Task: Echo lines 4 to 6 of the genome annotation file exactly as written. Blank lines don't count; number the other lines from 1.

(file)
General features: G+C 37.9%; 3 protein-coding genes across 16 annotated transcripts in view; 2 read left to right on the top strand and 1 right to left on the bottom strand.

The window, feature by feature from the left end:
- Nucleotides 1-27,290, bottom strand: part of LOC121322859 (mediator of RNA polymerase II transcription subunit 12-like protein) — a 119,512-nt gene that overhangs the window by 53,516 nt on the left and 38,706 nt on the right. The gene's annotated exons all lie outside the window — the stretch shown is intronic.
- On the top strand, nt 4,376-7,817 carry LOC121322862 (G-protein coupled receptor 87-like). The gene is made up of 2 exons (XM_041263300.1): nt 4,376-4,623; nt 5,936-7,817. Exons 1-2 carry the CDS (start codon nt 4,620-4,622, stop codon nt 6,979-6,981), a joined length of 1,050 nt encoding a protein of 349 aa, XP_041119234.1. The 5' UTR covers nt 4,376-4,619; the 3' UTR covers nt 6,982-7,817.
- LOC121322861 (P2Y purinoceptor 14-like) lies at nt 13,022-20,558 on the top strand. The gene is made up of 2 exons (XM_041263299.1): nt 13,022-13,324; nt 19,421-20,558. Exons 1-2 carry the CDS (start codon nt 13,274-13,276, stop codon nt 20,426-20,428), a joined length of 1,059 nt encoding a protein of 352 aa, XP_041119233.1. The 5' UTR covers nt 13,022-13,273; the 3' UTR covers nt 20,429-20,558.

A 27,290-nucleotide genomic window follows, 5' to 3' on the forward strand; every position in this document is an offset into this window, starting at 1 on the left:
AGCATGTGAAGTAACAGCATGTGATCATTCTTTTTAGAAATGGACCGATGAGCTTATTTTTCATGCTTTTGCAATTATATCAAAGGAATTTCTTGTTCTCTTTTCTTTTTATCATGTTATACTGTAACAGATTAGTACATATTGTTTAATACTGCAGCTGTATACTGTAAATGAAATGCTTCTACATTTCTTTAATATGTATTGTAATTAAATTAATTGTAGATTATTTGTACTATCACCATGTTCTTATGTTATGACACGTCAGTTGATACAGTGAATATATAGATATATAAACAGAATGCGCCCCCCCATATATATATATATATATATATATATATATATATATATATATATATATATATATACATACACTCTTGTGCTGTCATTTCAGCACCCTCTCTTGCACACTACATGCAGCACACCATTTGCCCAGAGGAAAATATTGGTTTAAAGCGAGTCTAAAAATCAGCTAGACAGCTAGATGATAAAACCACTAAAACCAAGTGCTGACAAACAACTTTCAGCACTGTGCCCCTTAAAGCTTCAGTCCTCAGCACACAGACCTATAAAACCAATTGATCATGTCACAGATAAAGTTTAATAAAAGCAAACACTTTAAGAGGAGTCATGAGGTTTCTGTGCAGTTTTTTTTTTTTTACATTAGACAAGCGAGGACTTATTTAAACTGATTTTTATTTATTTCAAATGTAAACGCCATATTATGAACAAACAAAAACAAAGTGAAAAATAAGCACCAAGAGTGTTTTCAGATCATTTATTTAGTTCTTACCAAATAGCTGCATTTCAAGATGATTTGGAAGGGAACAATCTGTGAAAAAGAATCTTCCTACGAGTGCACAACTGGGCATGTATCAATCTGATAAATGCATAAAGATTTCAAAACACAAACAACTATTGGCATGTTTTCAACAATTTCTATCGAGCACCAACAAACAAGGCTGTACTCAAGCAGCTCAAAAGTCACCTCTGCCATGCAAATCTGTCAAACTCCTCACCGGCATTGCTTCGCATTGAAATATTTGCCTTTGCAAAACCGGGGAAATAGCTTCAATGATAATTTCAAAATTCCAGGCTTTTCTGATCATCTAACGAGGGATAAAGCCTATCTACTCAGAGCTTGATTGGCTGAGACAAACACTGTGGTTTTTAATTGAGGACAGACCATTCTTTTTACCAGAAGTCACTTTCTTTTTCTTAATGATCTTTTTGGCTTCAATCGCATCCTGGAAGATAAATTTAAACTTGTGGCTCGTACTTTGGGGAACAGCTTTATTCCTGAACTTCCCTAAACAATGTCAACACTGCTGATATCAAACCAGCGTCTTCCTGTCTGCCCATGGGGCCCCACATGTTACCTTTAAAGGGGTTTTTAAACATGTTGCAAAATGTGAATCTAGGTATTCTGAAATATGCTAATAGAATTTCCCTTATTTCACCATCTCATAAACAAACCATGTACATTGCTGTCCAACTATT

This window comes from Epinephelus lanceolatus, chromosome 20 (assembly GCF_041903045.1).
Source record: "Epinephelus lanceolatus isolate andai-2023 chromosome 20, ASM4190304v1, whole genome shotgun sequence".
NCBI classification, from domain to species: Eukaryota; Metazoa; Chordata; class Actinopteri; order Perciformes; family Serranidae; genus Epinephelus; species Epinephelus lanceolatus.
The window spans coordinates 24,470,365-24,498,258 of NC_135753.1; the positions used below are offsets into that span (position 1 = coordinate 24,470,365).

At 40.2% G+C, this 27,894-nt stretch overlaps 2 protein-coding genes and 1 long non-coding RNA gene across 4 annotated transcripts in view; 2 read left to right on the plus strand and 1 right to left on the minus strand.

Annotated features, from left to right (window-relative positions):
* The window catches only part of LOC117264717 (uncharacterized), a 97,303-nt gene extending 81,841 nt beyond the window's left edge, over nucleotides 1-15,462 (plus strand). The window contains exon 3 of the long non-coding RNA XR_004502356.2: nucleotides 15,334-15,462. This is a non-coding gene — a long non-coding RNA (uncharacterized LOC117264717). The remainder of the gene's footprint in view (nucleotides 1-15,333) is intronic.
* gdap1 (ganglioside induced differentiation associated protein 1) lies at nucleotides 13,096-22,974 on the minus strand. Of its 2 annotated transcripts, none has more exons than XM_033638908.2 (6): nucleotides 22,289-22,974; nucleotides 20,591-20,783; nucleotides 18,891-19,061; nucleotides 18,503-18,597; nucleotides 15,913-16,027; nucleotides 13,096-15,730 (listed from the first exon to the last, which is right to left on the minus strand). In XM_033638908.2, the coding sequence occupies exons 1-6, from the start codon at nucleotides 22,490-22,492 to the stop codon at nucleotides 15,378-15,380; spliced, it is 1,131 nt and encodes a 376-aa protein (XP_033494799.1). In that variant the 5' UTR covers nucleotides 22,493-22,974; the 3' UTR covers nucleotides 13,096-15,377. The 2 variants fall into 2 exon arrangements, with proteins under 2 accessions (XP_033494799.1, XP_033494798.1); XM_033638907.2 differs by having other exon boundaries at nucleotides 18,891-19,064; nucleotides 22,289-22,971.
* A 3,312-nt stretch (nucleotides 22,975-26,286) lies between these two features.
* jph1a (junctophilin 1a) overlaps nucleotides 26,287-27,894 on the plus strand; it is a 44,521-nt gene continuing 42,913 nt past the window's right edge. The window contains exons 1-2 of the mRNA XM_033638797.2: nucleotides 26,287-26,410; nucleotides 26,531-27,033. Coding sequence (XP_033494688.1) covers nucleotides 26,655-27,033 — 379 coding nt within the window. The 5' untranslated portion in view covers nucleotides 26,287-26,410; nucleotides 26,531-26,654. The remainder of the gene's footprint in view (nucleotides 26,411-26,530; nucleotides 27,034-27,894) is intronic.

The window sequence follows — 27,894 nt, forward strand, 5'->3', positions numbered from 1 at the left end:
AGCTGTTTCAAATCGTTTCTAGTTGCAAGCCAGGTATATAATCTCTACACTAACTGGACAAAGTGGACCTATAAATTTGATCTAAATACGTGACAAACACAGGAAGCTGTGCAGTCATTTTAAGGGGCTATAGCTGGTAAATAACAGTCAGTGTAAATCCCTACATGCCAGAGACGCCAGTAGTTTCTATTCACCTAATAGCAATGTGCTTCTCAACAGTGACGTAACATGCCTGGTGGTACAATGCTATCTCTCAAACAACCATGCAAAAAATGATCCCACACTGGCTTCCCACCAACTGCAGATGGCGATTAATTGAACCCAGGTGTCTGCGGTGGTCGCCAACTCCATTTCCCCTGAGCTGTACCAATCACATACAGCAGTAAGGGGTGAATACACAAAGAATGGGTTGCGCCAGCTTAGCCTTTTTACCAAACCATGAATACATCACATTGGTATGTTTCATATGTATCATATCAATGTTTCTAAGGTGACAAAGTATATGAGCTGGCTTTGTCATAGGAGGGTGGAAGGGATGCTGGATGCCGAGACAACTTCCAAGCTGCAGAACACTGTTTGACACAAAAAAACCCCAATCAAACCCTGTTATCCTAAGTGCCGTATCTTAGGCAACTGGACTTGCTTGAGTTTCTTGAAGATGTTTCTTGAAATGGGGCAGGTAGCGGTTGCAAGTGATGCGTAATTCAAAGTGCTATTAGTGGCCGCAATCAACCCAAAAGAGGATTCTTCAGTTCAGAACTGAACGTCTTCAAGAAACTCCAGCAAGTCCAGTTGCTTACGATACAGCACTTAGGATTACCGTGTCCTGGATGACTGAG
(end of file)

- On the top strand, nt 4,376-7,817 carry LOC121322862 (G-protein coupled receptor 87-like). The gene is made up of 2 exons (XM_041263300.1): nt 4,376-4,623; nt 5,936-7,817. Exons 1-2 carry the CDS (start codon nt 4,620-4,622, stop codon nt 6,979-6,981), a joined length of 1,050 nt encoding a protein of 349 aa, XP_041119234.1. The 5' UTR covers nt 4,376-4,619; the 3' UTR covers nt 6,982-7,817.
- LOC121322861 (P2Y purinoceptor 14-like) lies at nt 13,022-20,558 on the top strand. The gene is made up of 2 exons (XM_041263299.1): nt 13,022-13,324; nt 19,421-20,558. Exons 1-2 carry the CDS (start codon nt 13,274-13,276, stop codon nt 20,426-20,428), a joined length of 1,059 nt encoding a protein of 352 aa, XP_041119233.1. The 5' UTR covers nt 13,022-13,273; the 3' UTR covers nt 20,429-20,558.

A 27,290-nucleotide genomic window follows, 5' to 3' on the forward strand; every position in this document is an offset into this window, starting at 1 on the left: